Gitmo judge presses CIA to explain detainee’s treatment at black sites, Guantanamo
Judge James Pohl issued an opinion Monday compelling the Central Intelligence Agency to turn over extensive details on Abd al-Rahim al-Nashiri’s life at Guantanamo, including his detention and the interrogation methods used to convince him to turn over information. Nashiri is charged with masterminding the 2000 bombing of the USS Cole, which killed 17 US soldiers at a Yemeni harbor.
The Miami Herald first reported on Pohl’s decision on Thursday, though his ruling is still sealed and is therefore unavailable to the press.
The order, which is expected to be contested by the CIA, also demands the intelligence agency provide a chronology regarding Nashiri’s life between his 2002 capture in Dubai and his arrival at the Cuban prison facility in 2006. The details from those four years could transform Pohl’s decision from a pedestrian court order to a groundbreaking precedent.
Government lawyers have long sought to protect the identities of CIA agents at so-called black site prisons around the world, but Pohl's order instructs that information on the “locations, personnel, and communications” be handed over, as well as the identity of medical staff, interrogation notes, and other potentially compromising details.
A CIA spokesman would not tell the Herald whether the agency would try to avoid the disclosure by using the national security privilege.
“We are studying that order,” said Army Brig. Gen. Mark Martins, adding that the prosecution would follow “the rule of law” and “our discovery obligation.”
Rick Kammen, Nashiri’s civilian lawyer, said the judge’s decision does not mean that any information released will be made public – only that it will be disclosed to the military commission.
“The prosecution’s argument that the defense is precluded from checking the government’s work is frivolous. One of the defense’s functions is to check the government’s story,” he said this week. “The biggest cause of reversals in capital cases is due to prosecutorial withholding of exculpatory material including material related to punishment.”
Judge James L. Pohl, a US Army colonel, is also overseeing the trials of Khalid Sheikh Mohammed – the alleged orchestrator of the September 11, 2011 terror attacks – and four other inmates. Defense attorneys have complained that prosecution attorneys have dragged their feet when preparing for court and have often failed to turn over enough evidence to warrant a fair trial.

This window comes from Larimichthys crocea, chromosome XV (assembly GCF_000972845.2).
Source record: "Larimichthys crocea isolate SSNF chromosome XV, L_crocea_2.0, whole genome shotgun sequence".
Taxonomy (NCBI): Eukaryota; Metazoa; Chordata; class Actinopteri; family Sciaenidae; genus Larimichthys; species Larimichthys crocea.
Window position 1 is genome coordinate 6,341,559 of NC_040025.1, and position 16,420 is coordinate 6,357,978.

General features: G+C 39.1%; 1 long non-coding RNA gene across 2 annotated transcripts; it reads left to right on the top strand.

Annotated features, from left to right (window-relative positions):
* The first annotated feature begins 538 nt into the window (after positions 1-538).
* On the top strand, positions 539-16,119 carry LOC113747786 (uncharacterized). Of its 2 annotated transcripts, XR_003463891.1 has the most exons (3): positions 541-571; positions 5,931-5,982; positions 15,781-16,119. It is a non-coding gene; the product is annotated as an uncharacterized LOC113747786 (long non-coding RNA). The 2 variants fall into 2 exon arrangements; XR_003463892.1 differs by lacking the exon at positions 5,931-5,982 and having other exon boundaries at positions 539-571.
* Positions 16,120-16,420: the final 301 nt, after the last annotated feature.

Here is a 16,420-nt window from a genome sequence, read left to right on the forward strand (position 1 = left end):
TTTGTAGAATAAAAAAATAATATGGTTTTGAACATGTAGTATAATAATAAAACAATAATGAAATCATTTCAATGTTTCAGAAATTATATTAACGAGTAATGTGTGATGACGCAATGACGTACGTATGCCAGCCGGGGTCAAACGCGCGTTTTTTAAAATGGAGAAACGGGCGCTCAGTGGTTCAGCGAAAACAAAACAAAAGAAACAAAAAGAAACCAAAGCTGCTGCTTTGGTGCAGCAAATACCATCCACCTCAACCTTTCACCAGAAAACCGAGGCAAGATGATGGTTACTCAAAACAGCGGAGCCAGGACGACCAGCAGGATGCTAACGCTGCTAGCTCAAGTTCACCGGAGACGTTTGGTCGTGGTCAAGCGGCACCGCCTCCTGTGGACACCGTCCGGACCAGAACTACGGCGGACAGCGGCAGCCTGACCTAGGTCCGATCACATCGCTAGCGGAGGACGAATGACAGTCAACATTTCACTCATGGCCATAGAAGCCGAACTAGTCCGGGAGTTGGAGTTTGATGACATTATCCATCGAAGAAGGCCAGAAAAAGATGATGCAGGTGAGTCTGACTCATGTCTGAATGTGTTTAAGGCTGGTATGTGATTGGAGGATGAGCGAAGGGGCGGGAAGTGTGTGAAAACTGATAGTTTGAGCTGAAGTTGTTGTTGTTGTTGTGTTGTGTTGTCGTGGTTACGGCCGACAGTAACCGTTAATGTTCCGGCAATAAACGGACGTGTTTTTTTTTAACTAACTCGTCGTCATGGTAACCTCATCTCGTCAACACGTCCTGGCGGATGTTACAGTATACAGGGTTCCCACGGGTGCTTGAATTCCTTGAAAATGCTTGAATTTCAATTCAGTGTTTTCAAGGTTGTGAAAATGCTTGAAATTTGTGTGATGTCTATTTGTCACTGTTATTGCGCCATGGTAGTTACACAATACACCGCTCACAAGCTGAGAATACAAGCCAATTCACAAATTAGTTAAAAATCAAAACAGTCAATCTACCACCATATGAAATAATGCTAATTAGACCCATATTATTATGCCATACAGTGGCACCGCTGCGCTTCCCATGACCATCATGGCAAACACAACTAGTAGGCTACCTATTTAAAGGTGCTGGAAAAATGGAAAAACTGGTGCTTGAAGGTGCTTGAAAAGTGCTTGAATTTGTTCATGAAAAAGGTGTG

In response to Pohl’s decision, various attorneys told reporters they plan to petition the court to force prosecutors and the CIA to provide more chronological evidence on other detainees, along with Nashiri.
“It is important to know what happened, who did it, where did it happen, who authorized it, who knew about it, and what was the result,” said James Connell, attorney for Ammar al-Baluchi, who is suspected of helping fund the 9/11 attack.
“Those are the important thing[s] to know in order to answer some of the hugest questions in this case: what was the pretrial mistreatment of the defendants, what was the impact of the admissibility of their statements, what impact does it have on the United States’ compliance with international standards, and what impact does it have on the appropriate sentence of the case, if any.”
The American Civil Liberties Union also recognized the moment as a possible win against the foreboding secrecy state.
“For the first time, the CIA is being forced to disclose details about secret black sites and torture that it has for years fought to hide,” Hina Shamsi, an ACLU attorney, told the Guardian. “Without this information, defense lawyers cannot properly do their job and represent their client.”
The blow to the CIA comes amid a heated standoff between the agency and Senate lawmakers who voted to declassify a portion of a government investigation into the CIA’s enhanced interrogation program. Senators Dianne Feinstein and Jay Rockefeller penned an editorial for the Washington Post last week arguing that the documents should be made public so the American public understands what is done in its name.
“We believe that public release is the best way to ensure that this program of secret detention and coercive interrogation never happens again,” they wrote. “It will also serve to uphold America’s practices of admitting wrongdoing and learning from its mistakes.”